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WNBA Six Pack: A choice in Minnesota, a clutch 3 in LA and the potential for change in Phoenix

Should the Minnesota Lynx tank? Is Jordin Canada’s improvement as a shooter sustainable? What else will new owner Mat Ishbia do in Phoenix? We address these questions in more in another “WNBA Six Pack.”

Indiana Fever v Los Angeles Sparks
Jordin Canada drills the game-winning 3-pointer for the Los Angeles Sparks.
Photo by Juan Ocampo/NBAE via Getty Images

Injuries, absences, inconsistency and inexperience have the bottom-six teams in the WNBA stuck below .500. For several of these squads, it’s hard not to focus on what might happen in the future, from the end of this season to the offseason and beyond. Here’s the second edition of “WNBA Six Pack”:

Minnesota Lynx (11-13)

Following last night’s win over the Washington Mystics, the Lynx have won six of their last 10 games, situating them somewhat comfortably in the seventh spot in the standings.

However, a closer look at Minnesota’s win profile inspires little confidence in their ability to legitimately challenge a higher-seeded squad in the playoffs. Of Minnesota’s 11 wins, only two—both wins over Washington—have come against a team above them in the standings. And Wednesday’s win was over an injured-ravaged version of the Mystics.

All this raises the question: Should the Lynx just tank? The possibility of drafting Caitlin Clark, an admirer of Lynx legend Maya Moore, or Minnesota-native Paige Bueckers (if they declare for the 2024 WNBA Draft) certainly entices.

Over at Canius Hoopus, Mitchell Hansen recently addressed this conundrum, ultimately deciding that tanking is antithetical to the competitive culture that head coach and general manager Cheryl Reeve prioritizes, especially when so much uncertainty surrounds the draft lottery and the declaration of the best prospects.

And no one wants to see less of Napheesa Collier on the court during this MVPhee season!

Up next: Sunday, Jul. 30 at Connecticut Sun (1 p.m. ET, CBS Sports)

Chicago Sky (9-14)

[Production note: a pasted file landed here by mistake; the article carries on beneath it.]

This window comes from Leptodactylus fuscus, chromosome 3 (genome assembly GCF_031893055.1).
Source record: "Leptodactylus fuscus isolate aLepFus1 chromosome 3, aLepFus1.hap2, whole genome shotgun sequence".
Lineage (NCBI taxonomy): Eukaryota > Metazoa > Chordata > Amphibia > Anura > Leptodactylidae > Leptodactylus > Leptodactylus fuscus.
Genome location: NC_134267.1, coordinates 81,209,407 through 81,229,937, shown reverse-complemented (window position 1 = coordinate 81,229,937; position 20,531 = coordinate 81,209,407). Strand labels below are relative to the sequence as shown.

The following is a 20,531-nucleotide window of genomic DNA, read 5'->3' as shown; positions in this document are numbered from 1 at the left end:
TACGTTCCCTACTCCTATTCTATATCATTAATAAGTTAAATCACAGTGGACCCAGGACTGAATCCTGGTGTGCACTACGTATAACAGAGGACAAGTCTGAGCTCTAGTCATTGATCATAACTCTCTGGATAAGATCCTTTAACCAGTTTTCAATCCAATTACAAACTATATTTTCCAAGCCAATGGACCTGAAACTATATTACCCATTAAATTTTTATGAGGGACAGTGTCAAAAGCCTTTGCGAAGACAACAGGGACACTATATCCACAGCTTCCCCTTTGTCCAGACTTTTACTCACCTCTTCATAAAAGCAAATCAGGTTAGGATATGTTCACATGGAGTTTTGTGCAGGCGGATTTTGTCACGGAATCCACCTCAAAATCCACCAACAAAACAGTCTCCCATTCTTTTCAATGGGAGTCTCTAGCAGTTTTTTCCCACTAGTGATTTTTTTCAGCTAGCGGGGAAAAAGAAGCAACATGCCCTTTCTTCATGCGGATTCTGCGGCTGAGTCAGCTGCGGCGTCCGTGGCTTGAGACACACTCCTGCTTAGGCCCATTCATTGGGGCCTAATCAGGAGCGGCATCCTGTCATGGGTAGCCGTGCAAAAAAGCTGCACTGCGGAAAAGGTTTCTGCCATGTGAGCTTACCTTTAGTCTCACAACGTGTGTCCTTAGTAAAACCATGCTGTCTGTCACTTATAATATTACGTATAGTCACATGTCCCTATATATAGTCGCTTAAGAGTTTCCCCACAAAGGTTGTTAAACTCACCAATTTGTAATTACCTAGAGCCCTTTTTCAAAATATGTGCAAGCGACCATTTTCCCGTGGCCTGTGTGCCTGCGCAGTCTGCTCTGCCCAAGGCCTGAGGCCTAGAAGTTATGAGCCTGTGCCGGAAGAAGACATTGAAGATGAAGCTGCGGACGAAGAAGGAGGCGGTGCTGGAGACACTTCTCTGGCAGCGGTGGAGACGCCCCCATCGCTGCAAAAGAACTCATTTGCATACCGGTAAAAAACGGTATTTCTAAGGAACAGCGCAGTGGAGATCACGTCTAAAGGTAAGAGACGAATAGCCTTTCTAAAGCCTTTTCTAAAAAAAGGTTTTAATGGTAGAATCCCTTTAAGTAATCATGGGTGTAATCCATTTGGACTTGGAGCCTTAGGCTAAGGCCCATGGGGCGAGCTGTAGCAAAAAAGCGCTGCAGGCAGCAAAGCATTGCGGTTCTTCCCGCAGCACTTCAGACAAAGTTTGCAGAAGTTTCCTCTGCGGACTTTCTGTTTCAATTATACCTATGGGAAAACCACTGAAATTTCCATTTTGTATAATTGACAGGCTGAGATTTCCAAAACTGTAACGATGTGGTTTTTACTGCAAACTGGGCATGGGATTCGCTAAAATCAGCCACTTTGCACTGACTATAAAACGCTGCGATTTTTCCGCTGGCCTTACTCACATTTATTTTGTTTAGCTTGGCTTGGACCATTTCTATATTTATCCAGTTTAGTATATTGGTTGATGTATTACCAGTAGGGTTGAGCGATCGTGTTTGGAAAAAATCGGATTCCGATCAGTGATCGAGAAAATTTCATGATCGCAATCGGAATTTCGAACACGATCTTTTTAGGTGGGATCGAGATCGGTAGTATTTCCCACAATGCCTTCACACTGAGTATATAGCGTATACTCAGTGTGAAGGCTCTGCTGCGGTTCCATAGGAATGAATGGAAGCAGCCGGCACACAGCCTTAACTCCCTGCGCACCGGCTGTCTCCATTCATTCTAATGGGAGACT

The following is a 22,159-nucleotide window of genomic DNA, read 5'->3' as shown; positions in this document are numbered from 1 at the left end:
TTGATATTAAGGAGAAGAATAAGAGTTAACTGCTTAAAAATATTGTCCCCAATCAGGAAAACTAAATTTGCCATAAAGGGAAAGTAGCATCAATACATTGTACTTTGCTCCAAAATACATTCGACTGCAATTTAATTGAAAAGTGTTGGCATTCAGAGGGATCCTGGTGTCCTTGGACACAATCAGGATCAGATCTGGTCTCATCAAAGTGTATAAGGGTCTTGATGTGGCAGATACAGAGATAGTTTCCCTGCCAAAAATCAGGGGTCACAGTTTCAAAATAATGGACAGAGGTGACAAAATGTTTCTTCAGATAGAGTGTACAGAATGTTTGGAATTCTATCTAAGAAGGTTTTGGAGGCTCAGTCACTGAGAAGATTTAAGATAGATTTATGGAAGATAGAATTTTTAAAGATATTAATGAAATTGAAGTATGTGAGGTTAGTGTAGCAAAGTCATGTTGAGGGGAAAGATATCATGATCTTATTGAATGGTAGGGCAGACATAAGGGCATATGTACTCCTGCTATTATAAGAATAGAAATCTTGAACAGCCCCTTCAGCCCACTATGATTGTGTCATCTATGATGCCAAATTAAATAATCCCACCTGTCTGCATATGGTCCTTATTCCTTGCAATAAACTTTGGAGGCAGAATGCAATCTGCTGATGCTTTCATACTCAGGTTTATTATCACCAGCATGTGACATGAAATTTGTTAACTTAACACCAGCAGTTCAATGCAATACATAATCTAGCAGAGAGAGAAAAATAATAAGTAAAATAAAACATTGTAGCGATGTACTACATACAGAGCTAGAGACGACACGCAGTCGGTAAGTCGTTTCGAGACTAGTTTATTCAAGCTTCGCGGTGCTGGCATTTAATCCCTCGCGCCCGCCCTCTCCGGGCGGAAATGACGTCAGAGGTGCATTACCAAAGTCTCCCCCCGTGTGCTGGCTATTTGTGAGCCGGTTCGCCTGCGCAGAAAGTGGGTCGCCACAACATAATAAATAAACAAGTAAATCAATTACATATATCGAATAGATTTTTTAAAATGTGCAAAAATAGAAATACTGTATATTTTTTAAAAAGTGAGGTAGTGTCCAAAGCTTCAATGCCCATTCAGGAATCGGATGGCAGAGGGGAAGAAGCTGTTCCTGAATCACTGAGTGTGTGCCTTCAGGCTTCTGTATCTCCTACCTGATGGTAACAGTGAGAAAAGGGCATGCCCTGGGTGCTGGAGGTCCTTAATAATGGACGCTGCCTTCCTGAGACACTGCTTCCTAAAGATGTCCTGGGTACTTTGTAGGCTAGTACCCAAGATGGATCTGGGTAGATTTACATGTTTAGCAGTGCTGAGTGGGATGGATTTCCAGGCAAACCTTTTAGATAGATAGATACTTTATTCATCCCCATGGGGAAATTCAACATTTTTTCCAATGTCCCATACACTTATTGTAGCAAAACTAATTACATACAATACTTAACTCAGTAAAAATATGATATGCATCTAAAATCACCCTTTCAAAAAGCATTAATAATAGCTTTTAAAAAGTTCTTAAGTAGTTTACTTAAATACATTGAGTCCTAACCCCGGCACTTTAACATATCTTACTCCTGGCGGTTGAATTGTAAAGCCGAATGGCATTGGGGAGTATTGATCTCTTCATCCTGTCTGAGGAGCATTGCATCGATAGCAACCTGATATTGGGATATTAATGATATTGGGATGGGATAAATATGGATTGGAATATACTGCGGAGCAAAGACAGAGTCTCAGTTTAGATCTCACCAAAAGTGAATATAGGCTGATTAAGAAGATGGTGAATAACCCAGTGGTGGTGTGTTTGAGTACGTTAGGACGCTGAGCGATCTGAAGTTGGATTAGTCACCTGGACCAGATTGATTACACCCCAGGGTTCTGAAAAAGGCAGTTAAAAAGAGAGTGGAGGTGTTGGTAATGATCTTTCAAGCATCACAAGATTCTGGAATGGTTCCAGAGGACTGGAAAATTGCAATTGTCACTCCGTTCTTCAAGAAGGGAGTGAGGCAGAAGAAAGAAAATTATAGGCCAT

With James Wade’s sudden departure to the Toronto Raptors, the Sky not only lost one of the W’s sharpest Xs-and-Os minds, but, possibly, the best general manager in the league.

Yes, Wade constructed the 2021 title-winning roster, inking Candace Parker to the championship-securing hometown contract. The more marginal talent acquisition moves he has made in the intervening offseasons also have impressed. Last season, Rebekah Gardner, whom Wade targeted after seeing her play in Spain, emerged as an instant impact player.

This year, he brought Morgan Bertsch, a 2019 third-round draft pick out of UC Davis who had never caught on with a WNBA team and has been through multiple overseas stops, and Robyn Parks, another overseas journeywoman who was undrafted in 2014 after a collegiate career at VCU, to Chicago. Wade also signed two players—Alanna Smith and Elizabeth Williams—who have emerged (or re-emerged) as the best versions of themselves for the Sky.

A first-round draft selection by the Phoenix Mercury in 2019, Smith seemed poised to become the kind of player who would perennially bounce around the end of rosters, intriguing as a theoretical stretch big yet never receiving consistent minutes. She has flourished in Chicago, doing a little bit of everything—including grabbing 17 rebounds in the Sky’s victory over the Storm last Saturday.

Last season, it appeared that the the increasingly spaced-out and high-scoring WNBA had passed E. Williams, an undersized, traditional big with limited scoring range, by. Yet, arriving in Chicago after a single forgettable season in Washington, she has rediscovered the form she showed during her six seasons with the Atlanta Dream.

In short, Wade had started to reconstruct the kind of supporting cast that could successfully surround the next superstar who decides to play for her hometown Sky. But if he’s no longer there, can this strategic process continue to be executed as effectively?

Up next: Friday, Jul. 28 vs. Seattle Storm (8 p.m. ET, ion); Sunday, Jul. 30 vs. Phoenix Mercury (4 p.m. ET, ESPN 3)

Los Angeles Sparks (8-15)

Back in 2019, Swish Appeal predicted the 10 best players of the 2020s. While the list includes a number of hits, one player who has not reached the potential we thought possible is Jordin Canada, who then seemed like the heir apparent to Sue Bird in Seattle.

On Tuesday night, a Canada who resembled that imagined superstar version herself powered the Sparks to a skid-snapping win over the Indiana Fever. She scored 20 points, tossed 10 assists and snagged four steals before nailing the clutch 3-pointer that helped LA avoid a franchise-record ninth-straight loss.

Overall, Canada is putting together the best offensive season of her career. An impactful defender since she arrived in the W, her limitations as a shooter raised concerns about her ability to be a high-caliber starting point guard. In her second season in LA, she has found a more reliable 3-point stroke, outpacing her previous attempt and conversion rates as she is hitting 37.3 percent of her 2.8 attempts per game. And, as her game-winner illustrates, Canada has confidence in her 3-ball. That she also has vastly improved her free throw percentage, swishing a sparkling 92.2 percent of her 3.7 attempts per game, further suggests her shooting leap is real.